Livingstone Banga & Nii Darko Otoo
Historically, the world has been experiencing a recession, on average, once in every decade. The major and most recent ones have been in 1975 caused by the Organisation of the Petroleum Exporting Countries (Opec)’s raising of oil prices, the 1982 recession which came about as a result of the United States Federal Reserve’s tight monetary policy to combat rising inflation, 1991 recession caused by oil price shock and loss of consumer and business confidence and the 2009 recession caused by a subprime mortgage crisis.
A global recession is when most or all of the world economies experience a slowdown in economic activity at the same time for an extended period. Global recessions do not just happen; they send warning signals. There are certain economic indicators such as unemployment trends, increase in inflation rates, slowdown in international trade and inversion of the yield curve in the bond market among others that have proven over time to predict a looming global recession.
The US unemployment rate has been hovering below 4% for the past year and reaching 50 year low of 3,5% four times in the last 12 months. In all the previous four recessions, unemployment rates would have reached record lows of below 6% then a recession strike. The US-China trade has been dropping over the past two years with a drop of close to US$200 billion in value in 2019 alone.
The yield on long-term bonds should have a higher yield than a yield on a short-term bond. When this economic principle is broken, a recall on long-term financial commitments to invest in short-term securities unsettles the market and a financial crisis (illiquidity) is bound to happen as borrowers will need to pay immediately what could have been long-term payables.
The yield on a US 10-year Treasury note fell below the two-year bonds yield several times in the last year, thus prompting some investors to recall their long-term investment in long-term securities. This phenomenon called an inversion of the yield curve usually precedes a recession.
The global economic giants US and China have been waging trade wars on each other over the past year. Although they seem to have found a compromise, the economic impact of the exchanges was adverse for the global economy. These and other indicators have reached recession levels for over a year and the global recession has long been overdue.
What can trigger global recession?
The world’s second biggest economy, China, has been hit by coronavirus (Covid-19). This is a Severe Acute Respiratory Syndrome Coronavirus-2, a new strain that had not been previously identified in humans. As a new virus, no vaccine has been identified yet and, according to US health experts, they postulate a period of at least a year to produce one. Covid-19 has spread from China to over 176 countries in less than 60 days. Over 60 million people have been quarantined in China and over 16 million people have been quarantined in Italy.
The International Energy Agency (IEA) expects global demand for oil to be down 2,5 million barrels per day, highlighting a slowdown in global economic activity. China oil demand went down by 1,8 million barrels a day, year-on-year, in the first quarter of 2020, indicating a major slowdown in Chinese economic activity.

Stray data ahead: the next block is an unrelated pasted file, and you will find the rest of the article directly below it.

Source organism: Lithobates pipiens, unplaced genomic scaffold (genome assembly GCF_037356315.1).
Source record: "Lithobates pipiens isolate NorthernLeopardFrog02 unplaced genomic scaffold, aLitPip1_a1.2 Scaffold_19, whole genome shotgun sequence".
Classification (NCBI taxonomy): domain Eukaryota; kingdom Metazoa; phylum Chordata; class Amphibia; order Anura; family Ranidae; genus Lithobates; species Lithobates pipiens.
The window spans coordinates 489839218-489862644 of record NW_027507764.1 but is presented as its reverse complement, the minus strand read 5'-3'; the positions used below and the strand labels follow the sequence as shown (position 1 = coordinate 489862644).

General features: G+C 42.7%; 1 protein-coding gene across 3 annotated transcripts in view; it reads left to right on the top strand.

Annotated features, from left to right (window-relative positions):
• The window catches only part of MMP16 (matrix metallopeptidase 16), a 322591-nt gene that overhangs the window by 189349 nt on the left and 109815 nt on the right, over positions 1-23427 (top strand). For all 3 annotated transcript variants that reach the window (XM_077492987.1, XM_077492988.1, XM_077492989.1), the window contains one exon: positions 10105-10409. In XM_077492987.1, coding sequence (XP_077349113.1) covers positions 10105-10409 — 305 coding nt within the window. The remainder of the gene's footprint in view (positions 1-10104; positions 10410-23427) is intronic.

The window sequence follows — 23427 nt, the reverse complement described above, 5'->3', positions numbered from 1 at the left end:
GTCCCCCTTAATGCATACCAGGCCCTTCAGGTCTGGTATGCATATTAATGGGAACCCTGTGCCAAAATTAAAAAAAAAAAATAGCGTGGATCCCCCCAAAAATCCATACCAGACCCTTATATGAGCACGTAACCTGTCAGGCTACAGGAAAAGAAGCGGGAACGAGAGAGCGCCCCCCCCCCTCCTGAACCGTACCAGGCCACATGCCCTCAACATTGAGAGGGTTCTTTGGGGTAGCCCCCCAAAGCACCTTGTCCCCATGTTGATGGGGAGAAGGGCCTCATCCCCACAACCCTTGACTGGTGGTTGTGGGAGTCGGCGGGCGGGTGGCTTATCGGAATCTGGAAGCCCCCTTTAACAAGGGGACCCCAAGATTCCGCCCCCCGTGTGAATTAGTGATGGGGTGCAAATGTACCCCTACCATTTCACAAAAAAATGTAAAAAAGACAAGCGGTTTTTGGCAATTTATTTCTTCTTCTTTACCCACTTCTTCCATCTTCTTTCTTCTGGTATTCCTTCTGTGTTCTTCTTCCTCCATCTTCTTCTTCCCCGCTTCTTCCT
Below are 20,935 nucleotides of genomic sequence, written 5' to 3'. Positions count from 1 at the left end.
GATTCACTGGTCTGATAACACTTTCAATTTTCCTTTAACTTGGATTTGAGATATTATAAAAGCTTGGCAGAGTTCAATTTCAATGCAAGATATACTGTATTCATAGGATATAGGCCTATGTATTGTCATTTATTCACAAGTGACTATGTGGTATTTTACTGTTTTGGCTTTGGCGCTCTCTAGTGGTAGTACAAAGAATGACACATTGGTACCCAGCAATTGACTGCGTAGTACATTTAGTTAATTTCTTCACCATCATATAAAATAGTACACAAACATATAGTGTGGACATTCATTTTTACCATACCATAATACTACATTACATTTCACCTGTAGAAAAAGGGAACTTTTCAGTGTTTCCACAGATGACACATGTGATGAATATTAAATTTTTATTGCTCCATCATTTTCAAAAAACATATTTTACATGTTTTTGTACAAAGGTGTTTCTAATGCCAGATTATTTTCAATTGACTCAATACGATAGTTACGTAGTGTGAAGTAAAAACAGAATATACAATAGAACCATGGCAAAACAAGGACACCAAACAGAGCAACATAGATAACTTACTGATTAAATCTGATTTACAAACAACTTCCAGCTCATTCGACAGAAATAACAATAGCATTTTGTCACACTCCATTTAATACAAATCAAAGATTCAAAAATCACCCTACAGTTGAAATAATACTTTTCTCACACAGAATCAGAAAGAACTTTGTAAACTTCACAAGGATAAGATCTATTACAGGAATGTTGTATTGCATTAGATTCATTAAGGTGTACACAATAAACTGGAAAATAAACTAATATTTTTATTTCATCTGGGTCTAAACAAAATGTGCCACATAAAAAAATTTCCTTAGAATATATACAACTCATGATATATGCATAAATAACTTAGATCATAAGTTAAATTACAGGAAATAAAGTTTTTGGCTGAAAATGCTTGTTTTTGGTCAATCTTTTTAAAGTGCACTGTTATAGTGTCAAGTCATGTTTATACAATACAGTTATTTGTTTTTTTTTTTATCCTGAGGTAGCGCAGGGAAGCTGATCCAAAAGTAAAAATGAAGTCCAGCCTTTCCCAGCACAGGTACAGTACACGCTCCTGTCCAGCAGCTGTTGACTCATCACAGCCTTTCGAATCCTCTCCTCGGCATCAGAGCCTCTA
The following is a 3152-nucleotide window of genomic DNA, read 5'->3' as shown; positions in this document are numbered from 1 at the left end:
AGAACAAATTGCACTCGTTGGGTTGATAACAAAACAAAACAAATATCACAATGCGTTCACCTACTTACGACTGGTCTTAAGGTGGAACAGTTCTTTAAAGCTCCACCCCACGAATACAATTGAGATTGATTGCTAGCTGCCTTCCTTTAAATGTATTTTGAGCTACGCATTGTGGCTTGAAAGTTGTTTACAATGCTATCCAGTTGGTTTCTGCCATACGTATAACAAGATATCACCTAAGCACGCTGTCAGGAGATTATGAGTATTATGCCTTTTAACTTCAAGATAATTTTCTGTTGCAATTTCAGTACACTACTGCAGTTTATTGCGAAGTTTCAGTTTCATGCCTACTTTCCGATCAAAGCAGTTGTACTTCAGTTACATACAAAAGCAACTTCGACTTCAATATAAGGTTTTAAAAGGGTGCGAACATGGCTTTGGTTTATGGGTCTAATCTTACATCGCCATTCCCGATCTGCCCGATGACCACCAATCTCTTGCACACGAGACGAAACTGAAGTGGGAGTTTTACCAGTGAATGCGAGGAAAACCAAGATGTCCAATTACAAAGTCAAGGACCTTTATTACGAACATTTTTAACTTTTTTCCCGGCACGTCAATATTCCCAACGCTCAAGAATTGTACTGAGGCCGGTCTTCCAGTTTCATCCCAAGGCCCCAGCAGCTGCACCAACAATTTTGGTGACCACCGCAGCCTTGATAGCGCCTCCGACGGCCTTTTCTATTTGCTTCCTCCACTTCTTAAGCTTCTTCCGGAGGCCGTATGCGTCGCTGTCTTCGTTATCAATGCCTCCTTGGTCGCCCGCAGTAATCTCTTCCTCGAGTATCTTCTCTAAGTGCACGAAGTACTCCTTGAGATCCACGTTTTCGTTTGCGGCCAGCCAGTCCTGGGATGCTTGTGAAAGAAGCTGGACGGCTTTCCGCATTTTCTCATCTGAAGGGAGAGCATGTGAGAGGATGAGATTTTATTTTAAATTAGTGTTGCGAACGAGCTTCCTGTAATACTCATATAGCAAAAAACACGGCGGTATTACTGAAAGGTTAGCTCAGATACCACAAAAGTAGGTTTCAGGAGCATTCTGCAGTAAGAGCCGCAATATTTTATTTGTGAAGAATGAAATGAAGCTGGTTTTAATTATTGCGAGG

Most economic activities have been suspended or banned in China, Italy and across the world. The US and China control close to 40% of the world’s economy and the two countries’ trading activity is also the highest in the world. Any adverse or positive economic activity in these two countries is set to have ripple effects on the global economy.
Africa’s response to past recessions
Africa has its own challenges that include lowest human capital development in the world, inadequate public infrastructure, poor governance, energy and water problems among others. Over the past century, Africa has become interlinked to the world economies as developments in technology and transportation has made it easier for movement of people, goods and services. Any negative economic activity on the global scale is sure to make Africa as a continent face the effects as well.
Historically, statistics indicate the inability of the African continent to buffer itself against such a phenomenon. In 1981-82 recession and the 1991-92 recession, Sub-Saharan Africa’s Gross Domestic Product (GDP) was -0,2% and almost -2% respectively. Sub-Saharan Africa was not excessively affected by the 2008-2009 recession as its GDP dropped, but still remained in the positive at over 3%.
Global trade wars such as the US-China trade war, including additional barriers imposed to reduce international trade, are causing a decline in economic growth in many countries. Import and export disruption is beginning to be felt worldwide, especially in the electronics sector and motor industry given China’s major role in components manufacturing and assembling. Within these past few weeks, commodity prices have come under pressure with crude oil prices plunging to 2008-2009 levels.
Can SA and Zimbabwe cope?
South Africa, one of Africa’s biggest economies, had managed to buffer itself against previous global economic shocks. However, the political and economic environment in the country has drastically changed since the last recession.
Budget deficits, electricity shortages, debates of land expropriation without compensation, political bickering among others has unsettled investors thus negatively affecting the country’s economic prospects and also made the country susceptible to global economic shocks. The environment is aggravated by the Covid-19 virus global pandemic. South Africa had recorded 150 Covid-19 virus confirmed cases as of yesterday. With a slowdown in global trade over the past month, the rand has weakened from about R14,80 to the US dollar in early February to R16,81 at the time of publication. It is expected that the rand will devalue further if the effects of global recession sink into the already volatile economy.
The Johannesburg Stock Exchange-listed companies lost quite a significant percentage of value in the last week and the downward spiral is still continuing.